To the editor: This letter comes from a “Cradle Catholic,” a woman who was 14 at the closing of Vatican II and who has been actively involved in church ministry for 52 years. I have been following the Synod meetings in Rome concerning the Amazon region in Brazil.
The Catechism of the Catholic Church states in No. 369 that men and women were created in “perfect equality as human persons” and are “both with one and the same dignity in the image of God.” So why are women not part of the decision-making body of the church? No vote at the Synod when they are allowing a brother to have a vote? Why are they denied any form of sacred ordination at this time in our church? It seems to me that our church leaders are not following their own teachings in the catechism.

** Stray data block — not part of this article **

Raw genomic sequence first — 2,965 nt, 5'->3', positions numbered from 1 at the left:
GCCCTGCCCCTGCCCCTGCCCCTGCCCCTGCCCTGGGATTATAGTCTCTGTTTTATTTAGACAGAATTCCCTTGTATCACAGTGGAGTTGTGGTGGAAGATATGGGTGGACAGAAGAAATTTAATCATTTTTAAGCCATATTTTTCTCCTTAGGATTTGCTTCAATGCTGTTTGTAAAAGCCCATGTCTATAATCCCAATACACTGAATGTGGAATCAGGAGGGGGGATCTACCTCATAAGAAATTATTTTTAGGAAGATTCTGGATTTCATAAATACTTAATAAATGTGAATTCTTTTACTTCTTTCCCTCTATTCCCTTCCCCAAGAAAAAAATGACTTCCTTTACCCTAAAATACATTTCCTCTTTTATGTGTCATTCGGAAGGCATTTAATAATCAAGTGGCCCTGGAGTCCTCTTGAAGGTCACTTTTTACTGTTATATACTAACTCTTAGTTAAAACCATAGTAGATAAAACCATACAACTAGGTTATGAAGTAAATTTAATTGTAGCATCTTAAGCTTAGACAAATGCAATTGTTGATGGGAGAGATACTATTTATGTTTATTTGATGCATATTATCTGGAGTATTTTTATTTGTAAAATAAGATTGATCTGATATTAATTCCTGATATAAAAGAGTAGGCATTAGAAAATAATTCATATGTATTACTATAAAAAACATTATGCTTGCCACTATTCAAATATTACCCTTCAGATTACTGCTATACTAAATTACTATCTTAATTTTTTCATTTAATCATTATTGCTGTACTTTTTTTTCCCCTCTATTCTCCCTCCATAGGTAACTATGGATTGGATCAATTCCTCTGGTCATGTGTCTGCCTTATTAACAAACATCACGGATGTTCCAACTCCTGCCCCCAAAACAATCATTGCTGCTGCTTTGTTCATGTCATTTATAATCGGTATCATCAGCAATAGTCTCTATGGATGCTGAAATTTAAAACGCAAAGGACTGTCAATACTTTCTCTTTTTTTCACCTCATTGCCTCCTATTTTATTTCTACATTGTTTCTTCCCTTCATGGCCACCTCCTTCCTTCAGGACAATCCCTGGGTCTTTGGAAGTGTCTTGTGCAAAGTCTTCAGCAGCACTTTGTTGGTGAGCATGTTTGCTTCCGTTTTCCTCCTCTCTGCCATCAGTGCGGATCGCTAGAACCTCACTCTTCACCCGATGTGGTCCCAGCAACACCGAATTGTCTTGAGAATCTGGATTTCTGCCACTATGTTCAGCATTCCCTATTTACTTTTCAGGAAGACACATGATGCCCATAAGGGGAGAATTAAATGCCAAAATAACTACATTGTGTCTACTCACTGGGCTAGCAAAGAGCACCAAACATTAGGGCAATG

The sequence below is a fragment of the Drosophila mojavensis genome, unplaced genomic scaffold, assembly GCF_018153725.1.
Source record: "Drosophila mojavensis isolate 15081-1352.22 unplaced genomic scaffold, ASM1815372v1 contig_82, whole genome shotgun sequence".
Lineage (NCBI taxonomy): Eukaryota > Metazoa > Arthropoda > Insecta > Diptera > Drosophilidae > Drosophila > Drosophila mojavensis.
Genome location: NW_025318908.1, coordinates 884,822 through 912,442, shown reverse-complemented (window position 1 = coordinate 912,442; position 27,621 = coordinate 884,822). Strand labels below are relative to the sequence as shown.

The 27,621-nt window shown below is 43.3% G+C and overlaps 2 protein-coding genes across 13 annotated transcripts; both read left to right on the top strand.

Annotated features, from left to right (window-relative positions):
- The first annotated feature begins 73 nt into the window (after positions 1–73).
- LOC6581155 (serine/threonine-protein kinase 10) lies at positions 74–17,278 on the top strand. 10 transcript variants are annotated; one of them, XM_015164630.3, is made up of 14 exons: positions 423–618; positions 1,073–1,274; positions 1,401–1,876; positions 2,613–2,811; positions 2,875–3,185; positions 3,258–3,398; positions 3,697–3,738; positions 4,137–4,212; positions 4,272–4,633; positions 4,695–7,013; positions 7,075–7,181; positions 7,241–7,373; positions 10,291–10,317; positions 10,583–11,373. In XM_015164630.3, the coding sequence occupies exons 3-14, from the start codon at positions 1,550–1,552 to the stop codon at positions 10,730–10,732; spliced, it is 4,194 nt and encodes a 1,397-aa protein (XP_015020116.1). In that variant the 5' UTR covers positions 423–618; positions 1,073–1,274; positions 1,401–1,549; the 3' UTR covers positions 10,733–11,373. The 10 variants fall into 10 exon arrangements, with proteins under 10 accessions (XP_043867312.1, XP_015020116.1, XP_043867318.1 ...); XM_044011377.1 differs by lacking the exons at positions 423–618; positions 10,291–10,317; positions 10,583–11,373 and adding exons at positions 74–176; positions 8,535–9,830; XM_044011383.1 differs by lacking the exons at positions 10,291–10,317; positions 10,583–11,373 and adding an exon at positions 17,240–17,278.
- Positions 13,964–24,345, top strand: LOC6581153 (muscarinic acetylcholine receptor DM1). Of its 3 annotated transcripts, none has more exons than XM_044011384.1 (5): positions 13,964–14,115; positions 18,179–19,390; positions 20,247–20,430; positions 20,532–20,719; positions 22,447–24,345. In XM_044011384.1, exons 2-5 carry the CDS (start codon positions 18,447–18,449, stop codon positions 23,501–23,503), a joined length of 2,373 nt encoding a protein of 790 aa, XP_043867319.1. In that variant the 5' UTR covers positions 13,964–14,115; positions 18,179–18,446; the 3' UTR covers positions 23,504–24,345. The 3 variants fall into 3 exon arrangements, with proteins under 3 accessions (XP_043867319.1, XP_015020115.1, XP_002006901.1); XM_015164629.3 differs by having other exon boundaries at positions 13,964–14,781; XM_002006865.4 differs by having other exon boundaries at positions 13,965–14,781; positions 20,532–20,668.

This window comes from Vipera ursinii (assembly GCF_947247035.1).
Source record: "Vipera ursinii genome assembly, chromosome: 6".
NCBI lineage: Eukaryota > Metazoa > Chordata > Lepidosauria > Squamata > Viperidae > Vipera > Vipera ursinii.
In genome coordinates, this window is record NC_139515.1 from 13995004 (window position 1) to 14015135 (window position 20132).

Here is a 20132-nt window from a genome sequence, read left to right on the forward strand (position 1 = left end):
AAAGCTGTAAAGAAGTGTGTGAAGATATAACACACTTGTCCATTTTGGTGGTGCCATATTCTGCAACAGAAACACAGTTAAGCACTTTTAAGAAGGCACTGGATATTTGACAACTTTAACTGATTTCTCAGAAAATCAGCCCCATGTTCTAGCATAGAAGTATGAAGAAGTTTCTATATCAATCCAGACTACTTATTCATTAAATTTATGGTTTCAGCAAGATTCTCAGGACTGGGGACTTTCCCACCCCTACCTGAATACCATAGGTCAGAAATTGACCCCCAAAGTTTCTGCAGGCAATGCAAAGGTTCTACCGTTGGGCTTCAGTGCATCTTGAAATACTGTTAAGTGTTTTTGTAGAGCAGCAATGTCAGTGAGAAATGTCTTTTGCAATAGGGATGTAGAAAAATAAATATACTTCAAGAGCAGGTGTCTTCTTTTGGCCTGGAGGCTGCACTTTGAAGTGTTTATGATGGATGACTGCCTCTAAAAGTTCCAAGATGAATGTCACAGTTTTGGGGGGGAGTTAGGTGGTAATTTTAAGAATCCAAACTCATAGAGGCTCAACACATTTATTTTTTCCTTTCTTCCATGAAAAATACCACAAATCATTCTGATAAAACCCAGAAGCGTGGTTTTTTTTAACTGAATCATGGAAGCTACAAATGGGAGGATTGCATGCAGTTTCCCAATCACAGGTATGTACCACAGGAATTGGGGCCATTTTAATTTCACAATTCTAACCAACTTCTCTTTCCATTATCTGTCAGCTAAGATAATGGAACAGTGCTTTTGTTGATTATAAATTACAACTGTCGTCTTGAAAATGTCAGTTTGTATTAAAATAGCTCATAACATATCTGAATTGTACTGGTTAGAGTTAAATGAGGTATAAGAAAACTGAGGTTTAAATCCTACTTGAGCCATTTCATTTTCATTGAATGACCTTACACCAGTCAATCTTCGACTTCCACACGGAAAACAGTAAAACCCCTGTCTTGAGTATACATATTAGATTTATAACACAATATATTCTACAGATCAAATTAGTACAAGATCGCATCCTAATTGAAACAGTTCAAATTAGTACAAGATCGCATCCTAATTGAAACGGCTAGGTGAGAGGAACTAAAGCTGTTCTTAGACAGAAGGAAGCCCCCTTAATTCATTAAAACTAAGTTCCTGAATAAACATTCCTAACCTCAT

The church is a family, and it needs the combined decision-making of both men and women to make good decisions for the community of believers.
We can begin at least by letting female leaders of religious communities have a voice and a vote at all important meetings in the church.
Secondly, we can restore women to the Permanent Diaconate as was in practice until the 12th century. There are liturgies for the ordination of women deacons that are 400 years older than the oldest liturgies for marriage. The Deaconess Phoebe from Paul’s letter to the Romans was one of the first.
Even Jesus commissioned a woman to go tell the brothers that he had risen from the dead. This is the central and most important doctrine of the Catholic faith. Is there an example set here perhaps?
Women were present when the Holy Spirit came down in tongues of fire at Pentecost upon each of the disciples gathered in that upper room.
Perhaps Catechism No. 369 should be the rallying cry of Catholic women around the world.
Thank you for giving me a place to share my voice.